Posted on 2007-02-12
There have been a lot of discussions lately about the future of Beryl, and our relationship to Compiz.
Let me just start this by saying that I appreciate the work David has done, and continues to do with both Compiz and now X.org. He has an immense amount of knowledge, and he is responsible for getting us where we are today with a proper composite window manager. And he keeps giving to the community through is code. For that, I thank him. I do not belive, at this point, that anyone on the Beryl team has that same amount of knowledge of X and related libraries.
Beryl is very much a direct result of his work. We are gratefull for that.
So why the fork? So far there isn't really a significant difference between Beryl and Compiz, so did we do it just to further our careers? Did we do it because we want the glory? Did we do it out of ignorance? Did we do it because we prefer IRC over mail? Well, I wasn't on the team at the time of the fork, I was, however, a user of Compiz, and a user of compiz-quinn. And I have been a member of the free software community since 1999, and I am a true beliver. I have also been programming since 1992. At which point I was 9. I have not been directly involved in free software as a developer on some elses project until I started working on Beryl. So what do I know?
Well, I am a purist. My code is probably far from perfect, but I want it to be in all possible ways. I strive to master whatever I spend my time on. And I love knowledge, and I respect it. But I also realise knowledge is not everything. Attitude is just as important. Where would the free software community be without the attitude of the folks who started it all? Nowhere.
This brings us to the core of what I personally consider the main reason why a fork was necesarry. Attitude. Compiz is developed as a one-man project, and that could be a good thing, but it would require that it is done because of an attitude. Not because it is convenient. If the code was clean and smooth, I would surely have no problem understanding why someone would want complete control over every part of it. They would want to make sure it remains clean. However, this is not the case with the compiz code, nor is it the case with the Beryl code. There are som ingenious solutions in Compiz and Beryl, but the implementation is not pretty. There are functions that makes you forget C is a procedural language half way through reading them, it looks more like a dirty script. And these are central and crucial parts of the code.
When you add to the mix that this code is virtually undocumented, and only one person really knows what the code does, you have a problem. Sure, it's free software so you can read the code and EVENTUALLY you'll figure out how it works, but we all know "it was tough to write so it should be tough to read" is an example of a bad attitude. A really good programmer documents his code, because he knows it will help him in the long run. It's not just a way of helping others, it's about helping yourself. Because if you document your code, others will help you improve it, and thus, you help yourself.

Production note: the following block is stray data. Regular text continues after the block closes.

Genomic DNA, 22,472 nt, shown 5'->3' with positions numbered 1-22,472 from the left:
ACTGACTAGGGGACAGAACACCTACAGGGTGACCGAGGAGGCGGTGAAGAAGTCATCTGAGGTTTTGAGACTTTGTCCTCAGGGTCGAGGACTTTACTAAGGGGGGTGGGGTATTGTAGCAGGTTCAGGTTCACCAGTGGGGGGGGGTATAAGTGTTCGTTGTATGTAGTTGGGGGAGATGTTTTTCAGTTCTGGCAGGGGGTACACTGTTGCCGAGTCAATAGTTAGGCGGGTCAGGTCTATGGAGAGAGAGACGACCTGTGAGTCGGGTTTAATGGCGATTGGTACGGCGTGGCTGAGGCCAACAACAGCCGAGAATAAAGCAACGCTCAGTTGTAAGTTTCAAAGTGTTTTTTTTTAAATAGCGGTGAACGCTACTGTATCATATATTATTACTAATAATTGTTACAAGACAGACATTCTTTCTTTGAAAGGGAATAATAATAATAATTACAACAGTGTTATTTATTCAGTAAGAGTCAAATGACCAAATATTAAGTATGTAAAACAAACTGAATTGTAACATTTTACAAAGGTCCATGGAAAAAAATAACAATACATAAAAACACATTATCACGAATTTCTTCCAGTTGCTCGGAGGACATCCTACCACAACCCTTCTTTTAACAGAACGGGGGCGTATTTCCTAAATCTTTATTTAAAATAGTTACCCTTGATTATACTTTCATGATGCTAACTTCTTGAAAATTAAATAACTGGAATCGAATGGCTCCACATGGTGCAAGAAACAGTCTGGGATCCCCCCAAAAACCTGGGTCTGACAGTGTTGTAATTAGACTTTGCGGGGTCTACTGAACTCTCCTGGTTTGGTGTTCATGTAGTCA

Getting back to the core issue: How does this affect Beryl?
What I want to do with Beryl is clean it up. Make it better. I want to use the good ideas David had, and implement them properly. Make the code sustainable over time. Open it up to other developers who might not have the entire day to decode a single function. I want to increase the flexibility of the code, and make it more robust.
And I intend to do that. It takes time, however. And I can't spend all my time working on Beryl, I have school and other projects going on too that requires my attention. And I want to do it right, and to do it right, I have to cooperate with my teammates. Luckily, trunk has been unlocked, and we've slowly started. We are trying to reach an agreement on what specificly we want to do. We all know we want to clean up, but that's not really specific enough.
I belive that the Beryl 0.2.0 release will not make or break Beryl. Surely there will be flames and rants about how good/bad it is, all depending on who's writing. But in the end, I don't belive it matters. The real work will happen in 0.3.x and the future releases. If people still sais compiz/beryl in the same breath by the time we release 0.6.0 for instance, then I'll be worried. Right now, I say let people criticise us all they want. The Beryl team gets blamed for a lot of things we are innocent of and some things we are guilty of, but what will that matter if it turns out to be a great thing in the end? We get blamed for lying, stealing and beeing unethical. We also get blamed for what others say about us. If someone sais that beryl is more innovative than Compiz, then suddenly Beryl are the bad guys for creating a false impression of Compiz. I don't want to say wether we're more innovative or not than Compiz. David, surely does some amazing things that I'm gratefull for, like working on input redirection in X.org. So far, Beryl has mostly focused on Beryl. Our plugins haven't been that radical and most of them will still work on Compiz. So no, we're not really that much better yet, are we?
I can understand when others question the reason for our existence, but I say give us time. So far, we've mostly worked on getting our act together and cleaning up our OWN code, and getting some structure in the project. We haven't even started with the real fun. It takes time to get to know the source code of a program, at least a couple of months if it's big. We've finally had that time, and I at least finally feel confident when working on core. I can start doing what I set out to do.
So please, flame my comments, but remember: Rome wasn't built in one day, just like Beryl won't be built in one stable release.